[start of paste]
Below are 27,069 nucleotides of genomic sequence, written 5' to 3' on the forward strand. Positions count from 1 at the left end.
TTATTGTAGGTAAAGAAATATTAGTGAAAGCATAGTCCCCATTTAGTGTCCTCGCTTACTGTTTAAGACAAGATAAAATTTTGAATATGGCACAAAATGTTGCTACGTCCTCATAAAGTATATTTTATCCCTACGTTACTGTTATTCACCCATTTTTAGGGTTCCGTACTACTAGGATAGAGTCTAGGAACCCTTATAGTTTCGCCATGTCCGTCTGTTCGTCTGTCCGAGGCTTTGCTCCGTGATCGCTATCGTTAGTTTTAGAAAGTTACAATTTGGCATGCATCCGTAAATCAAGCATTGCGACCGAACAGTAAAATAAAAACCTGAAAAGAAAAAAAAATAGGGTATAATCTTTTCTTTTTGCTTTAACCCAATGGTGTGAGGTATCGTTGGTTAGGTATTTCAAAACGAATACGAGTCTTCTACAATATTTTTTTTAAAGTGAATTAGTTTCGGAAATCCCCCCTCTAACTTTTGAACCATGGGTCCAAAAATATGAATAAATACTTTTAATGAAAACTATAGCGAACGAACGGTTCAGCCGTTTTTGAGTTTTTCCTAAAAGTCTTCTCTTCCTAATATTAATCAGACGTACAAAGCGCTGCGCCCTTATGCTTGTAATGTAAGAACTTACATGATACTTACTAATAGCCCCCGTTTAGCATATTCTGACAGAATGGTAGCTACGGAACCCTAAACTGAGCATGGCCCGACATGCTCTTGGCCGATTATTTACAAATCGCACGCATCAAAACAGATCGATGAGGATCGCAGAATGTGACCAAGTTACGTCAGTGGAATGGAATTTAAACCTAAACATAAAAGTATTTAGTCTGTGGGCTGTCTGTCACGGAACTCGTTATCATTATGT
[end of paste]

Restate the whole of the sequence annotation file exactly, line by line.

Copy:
Below are 27,069 nucleotides of genomic sequence, written 5' to 3' on the forward strand. Positions count from 1 at the left end.
TTATTGTAGGTAAAGAAATATTAGTGAAAGCATAGTCCCCATTTAGTGTCCTCGCTTACTGTTTAAGACAAGATAAAATTTTGAATATGGCACAAAATGTTGCTACGTCCTCATAAAGTATATTTTATCCCTACGTTACTGTTATTCACCCATTTTTAGGGTTCCGTACTACTAGGATAGAGTCTAGGAACCCTTATAGTTTCGCCATGTCCGTCTGTTCGTCTGTCCGAGGCTTTGCTCCGTGATCGCTATCGTTAGTTTTAGAAAGTTACAATTTGGCATGCATCCGTAAATCAAGCATTGCGACCGAACAGTAAAATAAAAACCTGAAAAGAAAAAAAAATAGGGTATAATCTTTTCTTTTTGCTTTAACCCAATGGTGTGAGGTATCGTTGGTTAGGTATTTCAAAACGAATACGAGTCTTCTACAATATTTTTTTTAAAGTGAATTAGTTTCGGAAATCCCCCCTCTAACTTTTGAACCATGGGTCCAAAAATATGAATAAATACTTTTAATGAAAACTATAGCGAACGAACGGTTCAGCCGTTTTTGAGTTTTTCCTAAAAGTCTTCTCTTCCTAATATTAATCAGACGTACAAAGCGCTGCGCCCTTATGCTTGTAATGTAAGAACTTACATGATACTTACTAATAGCCCCCGTTTAGCATATTCTGACAGAATGGTAGCTACGGAACCCTAAACTGAGCATGGCCCGACATGCTCTTGGCCGATTATTTACAAATCGCACGCATCAAAACAGATCGATGAGGATCGCAGAATGTGACCAAGTTACGTCAGTGGAATGGAATTTAAACCTAAACATAAAAGTATTTAGTCTGTGGGCTGTCTGTCACGGAACTCGTTATCATTATGT